Music created by Carrie Maxwell Wrigley, setting to music the text of “The Family Proclamation.” Text divided into six separate songs, reflecting the unique theme and tone of each section, and to make the text easier to memorize.
Feel free to download the recordings and sheet music without cost. This resource has been provided to help you and those you serve to memorize and internalize this sacred text, and to strengthen your family in doing so.
(These simple demos will soon be replaced by higher-quality recordings. In the meantime, this quick recording is provided as a help to those wishing to learn this music and text before the other recordings are available.)
Highlighted Text .pdf – (COMING SOON) Original Family Proclamation document, with markings showing how the text appears in the music: Pink lines = song divisions; yellow highlights = repeated words; circled=scripture references)
Original Text Source – “Stand Strong Against the Wiles of the World” – A talk given by President Gordon B. Hinckley on September 23, 1995, in the General Women’s Meeting, the first time the Proclamation was shared publicly. Gives background on why the Proclamation was developed and publicized.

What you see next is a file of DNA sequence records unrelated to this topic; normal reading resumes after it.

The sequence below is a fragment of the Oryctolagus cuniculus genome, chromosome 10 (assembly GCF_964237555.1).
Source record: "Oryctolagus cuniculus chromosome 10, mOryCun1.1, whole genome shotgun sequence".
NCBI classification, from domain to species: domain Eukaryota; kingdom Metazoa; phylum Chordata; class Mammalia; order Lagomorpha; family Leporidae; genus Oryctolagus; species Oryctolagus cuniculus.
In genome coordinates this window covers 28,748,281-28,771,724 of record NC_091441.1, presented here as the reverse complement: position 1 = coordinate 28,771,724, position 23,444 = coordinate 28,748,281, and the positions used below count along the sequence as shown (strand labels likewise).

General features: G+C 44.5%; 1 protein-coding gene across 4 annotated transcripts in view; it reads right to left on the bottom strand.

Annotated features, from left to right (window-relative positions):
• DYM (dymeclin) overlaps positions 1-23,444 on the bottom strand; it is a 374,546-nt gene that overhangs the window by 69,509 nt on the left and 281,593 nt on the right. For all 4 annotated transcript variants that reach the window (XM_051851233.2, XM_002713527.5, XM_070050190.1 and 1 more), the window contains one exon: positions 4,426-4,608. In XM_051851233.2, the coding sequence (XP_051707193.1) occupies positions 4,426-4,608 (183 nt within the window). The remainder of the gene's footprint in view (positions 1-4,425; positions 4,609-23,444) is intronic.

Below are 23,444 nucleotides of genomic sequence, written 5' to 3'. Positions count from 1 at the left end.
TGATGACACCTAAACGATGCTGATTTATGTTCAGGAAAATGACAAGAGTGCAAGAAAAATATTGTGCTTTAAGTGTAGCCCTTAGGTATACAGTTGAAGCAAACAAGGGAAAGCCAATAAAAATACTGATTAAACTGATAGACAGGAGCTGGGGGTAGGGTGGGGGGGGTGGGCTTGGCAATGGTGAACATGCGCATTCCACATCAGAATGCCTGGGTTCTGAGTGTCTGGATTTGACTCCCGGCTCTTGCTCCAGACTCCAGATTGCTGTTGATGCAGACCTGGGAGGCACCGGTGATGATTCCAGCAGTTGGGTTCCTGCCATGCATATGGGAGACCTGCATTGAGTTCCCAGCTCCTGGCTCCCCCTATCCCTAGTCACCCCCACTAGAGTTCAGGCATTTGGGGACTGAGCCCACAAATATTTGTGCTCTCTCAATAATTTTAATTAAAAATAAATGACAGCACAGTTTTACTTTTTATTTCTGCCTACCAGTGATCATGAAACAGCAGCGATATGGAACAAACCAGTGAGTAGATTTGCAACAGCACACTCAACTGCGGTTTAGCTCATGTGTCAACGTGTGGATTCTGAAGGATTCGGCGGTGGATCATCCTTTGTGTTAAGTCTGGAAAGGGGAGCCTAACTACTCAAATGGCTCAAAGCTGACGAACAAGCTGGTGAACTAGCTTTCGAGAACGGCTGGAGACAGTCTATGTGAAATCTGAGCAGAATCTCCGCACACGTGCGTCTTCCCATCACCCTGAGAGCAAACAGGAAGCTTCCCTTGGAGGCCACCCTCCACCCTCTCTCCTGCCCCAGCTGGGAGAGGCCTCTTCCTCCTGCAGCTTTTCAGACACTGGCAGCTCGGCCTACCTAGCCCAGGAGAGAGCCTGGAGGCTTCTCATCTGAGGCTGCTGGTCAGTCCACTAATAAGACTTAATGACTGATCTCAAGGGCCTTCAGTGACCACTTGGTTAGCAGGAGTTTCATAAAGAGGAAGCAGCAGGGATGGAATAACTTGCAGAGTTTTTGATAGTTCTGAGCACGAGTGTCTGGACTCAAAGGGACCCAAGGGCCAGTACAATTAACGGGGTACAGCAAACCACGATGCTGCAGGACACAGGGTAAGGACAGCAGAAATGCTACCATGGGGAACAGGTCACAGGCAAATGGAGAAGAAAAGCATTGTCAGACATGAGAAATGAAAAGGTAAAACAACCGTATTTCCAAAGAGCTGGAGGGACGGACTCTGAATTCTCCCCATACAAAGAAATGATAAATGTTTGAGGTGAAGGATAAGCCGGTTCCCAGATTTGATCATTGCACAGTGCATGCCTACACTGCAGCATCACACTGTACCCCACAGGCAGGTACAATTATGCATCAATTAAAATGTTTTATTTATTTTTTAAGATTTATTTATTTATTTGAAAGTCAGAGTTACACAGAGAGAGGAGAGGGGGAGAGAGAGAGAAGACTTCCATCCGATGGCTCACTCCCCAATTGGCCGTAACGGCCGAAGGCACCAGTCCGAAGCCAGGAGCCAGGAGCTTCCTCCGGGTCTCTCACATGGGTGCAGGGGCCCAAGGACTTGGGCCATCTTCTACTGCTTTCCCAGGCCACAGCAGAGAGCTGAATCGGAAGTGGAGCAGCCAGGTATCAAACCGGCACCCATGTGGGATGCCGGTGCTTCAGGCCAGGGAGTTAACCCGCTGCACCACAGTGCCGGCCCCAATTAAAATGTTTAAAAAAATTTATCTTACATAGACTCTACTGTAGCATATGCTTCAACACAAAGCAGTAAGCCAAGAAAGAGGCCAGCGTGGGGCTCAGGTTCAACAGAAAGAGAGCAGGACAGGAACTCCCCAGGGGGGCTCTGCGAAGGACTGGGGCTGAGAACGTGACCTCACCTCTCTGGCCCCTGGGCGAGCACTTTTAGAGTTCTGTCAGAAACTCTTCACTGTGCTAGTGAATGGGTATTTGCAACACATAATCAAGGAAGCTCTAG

Articles related to “The Family Proclamation” include:
- Boyd K. Packer, April 1994 – “The Father and the Family” (What prophetic watchmen on the tower have said and done about changing family values.)
- L. Tom Perry, April 2015 – “Why Marriage and Family Matter- Everywhere in the World” (Elder Perry’s final testimony, centered on the family.)
- Bruce C. Hafen, August 2015 – “The Proclamation on the Family: Transcending the Cultural Confusion”
- Russell M. Nelson, August 2015 – “Disciples and the Defense of Marriage”
Note: This Family Proclamation music follows the original text verbatim, except:
- several phrases are repeated for emphasis (see highlighted text file, above); and
- the words “the First Presidency and the Quorum of Twelve Apostles of the Church fo Jesus Christ of Latter-day Saints” are deleted in paragraph 1, as singers of this music will most likely never possess apostolic authority. Deleting these words in the music allows singers to genuinely share their own testimonies, mingled together with those apostolic witnesses who originally wrote these inspired words.
See FAQ section for more information.